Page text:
Seriously though, I can't thank everyone enough who has sent a card, written an email, sent a text, made a CD, sent a care package filled with pink awesomeness, given me amazing inspirational jewelry that I wear every day with pride, my new friend who is a cancer survivor who sent me a bunch of amazing and positive books so I stop googling doom and gloom, the flower arrangements, and the restaurant gift cards to make life easier after surgery. You know who you are. Every single thing brings me to tears, but the good, happy kind because I'm so lucky to have so many angels in my life.

Ain't nobody sending cancer any presents or praying for it. Cancer doesn't have an awesome surgeon scheduled to anihilate me on Friday morning. I'm 100% ready to kick this things ass. I know surgery and recovery will be miserable. Chemo sure wont be the most fun I've ever had. But every pain or discomfort this will cause me will be one step closer to being cancer-free so bring it on!!

Thank you for your prayers!

Monday, March 11, 2013

Good News For Harper!

I just found out today that I do NOT have the breast cancer gene! So that means I wasn't genetically predisposed to this fate, I was just extremely unlucky. 0.44% remember? This is good news for Harper. While me having breast cancer at a young age makes her risk go up, at least I didn't pass a gene on to her that will basically guarantee that she will get breast or ovarian cancer. Soooo yay!!! I definitely celebrate every small victory in this battle!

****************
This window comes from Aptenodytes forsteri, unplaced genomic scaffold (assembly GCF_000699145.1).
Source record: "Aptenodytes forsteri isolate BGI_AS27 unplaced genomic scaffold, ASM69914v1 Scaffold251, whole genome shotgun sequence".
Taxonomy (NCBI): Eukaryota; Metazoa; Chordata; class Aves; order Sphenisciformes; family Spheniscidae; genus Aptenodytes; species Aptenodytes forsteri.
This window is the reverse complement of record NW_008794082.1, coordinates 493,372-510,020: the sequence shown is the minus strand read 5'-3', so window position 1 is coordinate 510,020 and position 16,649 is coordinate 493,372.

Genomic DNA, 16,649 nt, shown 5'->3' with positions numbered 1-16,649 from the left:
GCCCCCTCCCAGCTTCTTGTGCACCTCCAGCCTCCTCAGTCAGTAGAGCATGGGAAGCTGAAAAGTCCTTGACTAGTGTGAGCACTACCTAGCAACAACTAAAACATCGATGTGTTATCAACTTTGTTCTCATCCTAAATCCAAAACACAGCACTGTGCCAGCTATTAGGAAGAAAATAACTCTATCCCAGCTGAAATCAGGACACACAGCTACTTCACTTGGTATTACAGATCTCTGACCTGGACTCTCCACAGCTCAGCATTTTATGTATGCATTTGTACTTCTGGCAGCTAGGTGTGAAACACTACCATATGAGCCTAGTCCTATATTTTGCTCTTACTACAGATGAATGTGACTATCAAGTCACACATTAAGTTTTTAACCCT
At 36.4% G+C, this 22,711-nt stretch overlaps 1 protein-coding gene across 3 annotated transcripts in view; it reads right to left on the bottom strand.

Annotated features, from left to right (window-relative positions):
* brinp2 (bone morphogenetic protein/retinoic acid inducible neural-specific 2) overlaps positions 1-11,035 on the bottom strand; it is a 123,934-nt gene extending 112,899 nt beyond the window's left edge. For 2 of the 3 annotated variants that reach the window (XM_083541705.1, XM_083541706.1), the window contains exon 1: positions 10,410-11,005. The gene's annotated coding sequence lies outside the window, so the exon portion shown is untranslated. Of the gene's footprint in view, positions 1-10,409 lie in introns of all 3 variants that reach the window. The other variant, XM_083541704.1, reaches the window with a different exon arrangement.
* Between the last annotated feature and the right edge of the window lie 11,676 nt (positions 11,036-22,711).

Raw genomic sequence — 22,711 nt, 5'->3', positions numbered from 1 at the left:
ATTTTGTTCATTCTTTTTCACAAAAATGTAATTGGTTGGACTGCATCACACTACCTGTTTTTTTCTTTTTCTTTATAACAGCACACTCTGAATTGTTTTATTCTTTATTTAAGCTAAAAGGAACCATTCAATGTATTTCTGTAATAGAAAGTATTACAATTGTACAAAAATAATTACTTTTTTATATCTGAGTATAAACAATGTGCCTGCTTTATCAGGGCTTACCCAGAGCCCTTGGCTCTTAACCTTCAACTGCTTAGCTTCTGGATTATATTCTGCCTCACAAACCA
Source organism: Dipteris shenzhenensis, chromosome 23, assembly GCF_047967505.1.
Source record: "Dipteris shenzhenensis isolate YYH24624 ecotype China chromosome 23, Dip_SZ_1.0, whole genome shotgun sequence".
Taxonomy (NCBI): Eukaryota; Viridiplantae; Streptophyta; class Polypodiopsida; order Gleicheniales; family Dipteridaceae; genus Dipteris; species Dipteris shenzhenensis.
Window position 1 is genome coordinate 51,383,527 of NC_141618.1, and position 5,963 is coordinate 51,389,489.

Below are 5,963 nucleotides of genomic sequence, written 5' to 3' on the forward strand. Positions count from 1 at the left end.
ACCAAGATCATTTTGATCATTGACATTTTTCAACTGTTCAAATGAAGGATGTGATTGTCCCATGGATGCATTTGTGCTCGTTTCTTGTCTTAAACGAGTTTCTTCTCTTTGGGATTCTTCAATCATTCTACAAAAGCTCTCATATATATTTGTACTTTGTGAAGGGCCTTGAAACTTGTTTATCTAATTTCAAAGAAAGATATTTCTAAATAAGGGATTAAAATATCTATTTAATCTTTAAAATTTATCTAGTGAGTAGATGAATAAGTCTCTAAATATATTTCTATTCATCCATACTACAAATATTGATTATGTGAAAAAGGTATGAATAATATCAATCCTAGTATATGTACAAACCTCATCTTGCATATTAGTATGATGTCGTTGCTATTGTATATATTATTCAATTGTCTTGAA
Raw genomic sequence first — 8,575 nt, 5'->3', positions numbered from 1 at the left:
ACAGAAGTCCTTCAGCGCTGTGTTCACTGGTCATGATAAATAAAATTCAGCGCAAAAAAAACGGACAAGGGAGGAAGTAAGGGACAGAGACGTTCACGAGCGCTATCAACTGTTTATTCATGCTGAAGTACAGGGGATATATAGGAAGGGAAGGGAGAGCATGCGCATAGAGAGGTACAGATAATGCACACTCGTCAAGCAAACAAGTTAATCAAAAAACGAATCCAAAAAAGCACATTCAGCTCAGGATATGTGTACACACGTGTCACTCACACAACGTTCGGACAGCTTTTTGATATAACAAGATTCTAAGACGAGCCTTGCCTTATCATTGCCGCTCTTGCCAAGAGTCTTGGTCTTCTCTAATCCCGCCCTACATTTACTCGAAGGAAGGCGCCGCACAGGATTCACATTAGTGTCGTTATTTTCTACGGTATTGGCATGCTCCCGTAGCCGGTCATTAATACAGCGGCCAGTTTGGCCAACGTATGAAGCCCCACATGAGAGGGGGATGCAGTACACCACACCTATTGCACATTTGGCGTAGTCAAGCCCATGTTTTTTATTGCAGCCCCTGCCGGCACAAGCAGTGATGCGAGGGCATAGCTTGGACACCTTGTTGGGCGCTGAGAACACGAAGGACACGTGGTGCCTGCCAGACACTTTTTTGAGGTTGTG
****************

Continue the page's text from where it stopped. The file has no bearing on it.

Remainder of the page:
On Friday I spent the afternoon at HMC doing preop appointments and testing. I met with the anesthesiologist who assured me that they can legally make me high. I signed on the dotted line right away. I'm sure he mentioned other less appealing risks and complications but all I could think of was the "happy juice". If I could get an IV started right now it would be ideal. I've never had a surgery before so my first reaction to this impending amputation was one of complete fear, even though I've never wanted anything removed from my body more. But the more I think of it, I'm really excited to be unconscious. I've wanted to be unconscious since I found out I had breast cancer so I'm looking forward to a Michael Jackson-esque nap.

I then gave a urine and blood sample. After that, I went across the hall to do a chest xray. The old lady who worked at the desk, looked at my preop paper work and whispered "I just had that done last year". So it was nice to talk to someone who just went through what I would. She said it's really not as bad as you would imagine it to be and assured me that if I choose not to have nipple reconstruction, then I can enjoy the benefits of never having to buy another bra!

Surgery is scheduled for 3/22. I'm saying my prayers every night that the cancer is just contained in the breast and that there is no cancer in the lymph nodes or anywhere else in my body. And of course I'm praying for an uncomplicated surgery that allows me to spend as little time in the hospital as possible. Smelling the purell hand sanitizer at my appointment on Friday brought me to tears. There is no doubt that smell is the strongest sense tied to memory. Because HMC's hand sanitizer smells like July to me and that's a month that I never want to relive again.

Sunday, March 3, 2013

Poorly Differentiated Tumor Looking for Female Hormones for Friendship, Maybe More?

That first weekend was the worst. I couldn't sleep and when I did, I had nightmares. I had no appetite. All I did was google breast cancer statistics and survival. Except I knew nothing about my breast cancer so I didn't know what I was even looking for. Over the next few weeks, I would get more of an education in the science of breast cancer than I ever thought I'd have.

If my breast cancer had a profile, it might list some of these stats:
1) It's estimated to be about 2-2.5 cm.
2.) It is a grade 3 tumor. On a scale of 1-3, 3 is the most aggressive.Grade 1 cancer cells look closer to normal cells, grade 3 cells are what they call "poorly differentiated".